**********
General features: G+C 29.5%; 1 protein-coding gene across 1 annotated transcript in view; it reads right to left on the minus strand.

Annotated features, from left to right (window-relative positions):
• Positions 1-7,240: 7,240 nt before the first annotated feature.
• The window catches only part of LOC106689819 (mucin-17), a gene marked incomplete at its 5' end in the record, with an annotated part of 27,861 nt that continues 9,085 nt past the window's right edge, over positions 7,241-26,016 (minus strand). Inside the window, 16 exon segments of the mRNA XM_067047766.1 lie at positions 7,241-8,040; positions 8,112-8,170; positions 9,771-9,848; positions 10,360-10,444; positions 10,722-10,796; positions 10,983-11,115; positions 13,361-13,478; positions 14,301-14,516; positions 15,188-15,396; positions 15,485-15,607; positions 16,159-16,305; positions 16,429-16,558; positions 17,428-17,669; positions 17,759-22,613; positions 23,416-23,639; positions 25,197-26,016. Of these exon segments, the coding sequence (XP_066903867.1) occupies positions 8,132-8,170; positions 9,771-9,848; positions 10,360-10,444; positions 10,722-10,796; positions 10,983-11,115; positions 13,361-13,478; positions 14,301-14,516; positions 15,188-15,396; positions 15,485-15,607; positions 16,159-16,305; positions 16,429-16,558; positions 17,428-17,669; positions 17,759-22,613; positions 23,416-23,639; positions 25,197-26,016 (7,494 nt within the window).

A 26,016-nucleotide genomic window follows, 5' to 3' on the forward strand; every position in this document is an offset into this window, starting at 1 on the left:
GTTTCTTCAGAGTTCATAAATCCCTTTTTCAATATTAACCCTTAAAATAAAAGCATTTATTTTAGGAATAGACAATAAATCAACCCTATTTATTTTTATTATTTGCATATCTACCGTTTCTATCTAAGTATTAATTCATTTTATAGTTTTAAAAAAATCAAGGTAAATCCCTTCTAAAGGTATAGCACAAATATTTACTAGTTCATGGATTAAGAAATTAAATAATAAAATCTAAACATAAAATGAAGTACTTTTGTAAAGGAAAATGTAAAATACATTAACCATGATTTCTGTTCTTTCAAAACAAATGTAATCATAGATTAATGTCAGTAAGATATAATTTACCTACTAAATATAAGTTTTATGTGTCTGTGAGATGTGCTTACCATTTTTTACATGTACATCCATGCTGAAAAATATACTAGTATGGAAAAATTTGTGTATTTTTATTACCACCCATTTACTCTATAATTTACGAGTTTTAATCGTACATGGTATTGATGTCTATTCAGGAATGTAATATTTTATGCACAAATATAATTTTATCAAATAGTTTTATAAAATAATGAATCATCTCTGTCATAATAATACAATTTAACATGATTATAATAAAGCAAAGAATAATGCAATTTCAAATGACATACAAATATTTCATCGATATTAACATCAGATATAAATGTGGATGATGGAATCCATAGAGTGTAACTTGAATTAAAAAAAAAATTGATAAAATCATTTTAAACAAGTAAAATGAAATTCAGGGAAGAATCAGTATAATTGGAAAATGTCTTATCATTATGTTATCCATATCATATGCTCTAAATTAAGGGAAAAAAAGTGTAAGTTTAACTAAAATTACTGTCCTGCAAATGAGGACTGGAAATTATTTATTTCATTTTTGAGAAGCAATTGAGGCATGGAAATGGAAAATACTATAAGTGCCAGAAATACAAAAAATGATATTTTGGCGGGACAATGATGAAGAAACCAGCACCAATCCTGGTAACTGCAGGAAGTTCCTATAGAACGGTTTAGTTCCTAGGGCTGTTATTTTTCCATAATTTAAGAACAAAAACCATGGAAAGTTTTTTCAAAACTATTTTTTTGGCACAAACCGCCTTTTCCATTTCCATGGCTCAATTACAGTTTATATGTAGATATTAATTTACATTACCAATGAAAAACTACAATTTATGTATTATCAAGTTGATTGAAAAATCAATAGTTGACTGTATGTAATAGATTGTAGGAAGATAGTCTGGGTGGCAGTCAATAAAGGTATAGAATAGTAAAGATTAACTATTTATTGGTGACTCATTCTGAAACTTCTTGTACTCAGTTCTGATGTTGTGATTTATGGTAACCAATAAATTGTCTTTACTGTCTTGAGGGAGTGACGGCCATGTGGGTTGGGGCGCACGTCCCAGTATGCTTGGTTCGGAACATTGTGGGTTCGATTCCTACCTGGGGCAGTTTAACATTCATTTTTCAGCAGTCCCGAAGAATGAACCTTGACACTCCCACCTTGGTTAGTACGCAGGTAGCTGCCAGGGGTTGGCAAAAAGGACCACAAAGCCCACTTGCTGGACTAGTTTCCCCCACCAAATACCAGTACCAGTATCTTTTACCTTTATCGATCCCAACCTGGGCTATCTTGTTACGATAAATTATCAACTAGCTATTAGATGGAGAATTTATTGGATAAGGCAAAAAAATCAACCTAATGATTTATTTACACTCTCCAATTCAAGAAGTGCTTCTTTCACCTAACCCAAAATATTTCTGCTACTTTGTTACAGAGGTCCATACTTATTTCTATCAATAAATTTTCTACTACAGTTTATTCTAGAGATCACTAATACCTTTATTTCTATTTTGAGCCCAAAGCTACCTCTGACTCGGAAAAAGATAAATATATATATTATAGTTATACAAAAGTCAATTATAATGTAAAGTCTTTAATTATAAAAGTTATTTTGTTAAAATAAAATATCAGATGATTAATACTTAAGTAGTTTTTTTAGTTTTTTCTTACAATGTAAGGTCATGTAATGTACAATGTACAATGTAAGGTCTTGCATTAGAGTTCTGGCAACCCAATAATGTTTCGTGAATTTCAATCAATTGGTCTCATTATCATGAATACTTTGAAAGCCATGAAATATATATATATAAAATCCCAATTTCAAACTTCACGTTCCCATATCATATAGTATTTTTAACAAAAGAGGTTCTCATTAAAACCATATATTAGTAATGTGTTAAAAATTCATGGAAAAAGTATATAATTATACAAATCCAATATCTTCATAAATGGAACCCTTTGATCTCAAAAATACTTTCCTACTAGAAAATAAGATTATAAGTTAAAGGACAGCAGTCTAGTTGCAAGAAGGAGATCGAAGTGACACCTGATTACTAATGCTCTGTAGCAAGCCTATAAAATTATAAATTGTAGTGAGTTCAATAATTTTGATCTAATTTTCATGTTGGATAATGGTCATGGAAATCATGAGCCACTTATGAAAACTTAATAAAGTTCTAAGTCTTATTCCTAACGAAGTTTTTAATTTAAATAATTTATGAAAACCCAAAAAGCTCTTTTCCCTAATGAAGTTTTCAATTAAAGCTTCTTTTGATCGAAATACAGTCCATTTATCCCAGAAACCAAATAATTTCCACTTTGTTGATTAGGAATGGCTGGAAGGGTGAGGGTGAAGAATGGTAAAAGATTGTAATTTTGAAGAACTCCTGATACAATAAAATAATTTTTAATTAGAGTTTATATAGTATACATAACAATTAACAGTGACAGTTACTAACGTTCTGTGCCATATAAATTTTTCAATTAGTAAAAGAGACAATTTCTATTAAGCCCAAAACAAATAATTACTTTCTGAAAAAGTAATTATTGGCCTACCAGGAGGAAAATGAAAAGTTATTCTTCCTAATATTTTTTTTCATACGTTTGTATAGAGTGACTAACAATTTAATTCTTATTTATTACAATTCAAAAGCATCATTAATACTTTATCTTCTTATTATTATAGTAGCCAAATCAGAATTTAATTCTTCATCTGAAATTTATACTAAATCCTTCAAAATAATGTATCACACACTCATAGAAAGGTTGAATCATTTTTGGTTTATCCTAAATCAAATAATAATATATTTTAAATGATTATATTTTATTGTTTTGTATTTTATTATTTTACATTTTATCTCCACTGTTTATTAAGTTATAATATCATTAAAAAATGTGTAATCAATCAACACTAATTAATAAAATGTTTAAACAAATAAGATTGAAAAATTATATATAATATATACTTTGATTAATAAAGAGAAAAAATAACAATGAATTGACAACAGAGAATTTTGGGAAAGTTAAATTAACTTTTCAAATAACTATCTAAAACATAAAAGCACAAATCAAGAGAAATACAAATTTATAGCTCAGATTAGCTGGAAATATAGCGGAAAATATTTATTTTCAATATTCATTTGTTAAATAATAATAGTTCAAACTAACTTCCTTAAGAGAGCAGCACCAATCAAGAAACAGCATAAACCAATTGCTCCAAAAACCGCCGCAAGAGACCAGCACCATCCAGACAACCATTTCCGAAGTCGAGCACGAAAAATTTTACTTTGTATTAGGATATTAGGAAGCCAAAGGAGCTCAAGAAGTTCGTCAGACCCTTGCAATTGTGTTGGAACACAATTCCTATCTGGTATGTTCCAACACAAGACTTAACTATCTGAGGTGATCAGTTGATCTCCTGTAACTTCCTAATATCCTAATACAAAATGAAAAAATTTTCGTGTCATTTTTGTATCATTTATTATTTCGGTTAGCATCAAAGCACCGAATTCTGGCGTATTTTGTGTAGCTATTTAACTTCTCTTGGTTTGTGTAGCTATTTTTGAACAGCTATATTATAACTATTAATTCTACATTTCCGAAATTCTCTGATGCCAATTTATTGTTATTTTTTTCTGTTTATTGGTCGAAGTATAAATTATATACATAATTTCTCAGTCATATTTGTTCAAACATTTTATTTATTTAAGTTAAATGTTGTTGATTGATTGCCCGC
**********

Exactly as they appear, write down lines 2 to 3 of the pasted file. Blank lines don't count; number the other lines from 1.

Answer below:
Annotated features, from left to right (window-relative positions):
• Positions 1-7,240: 7,240 nt before the first annotated feature.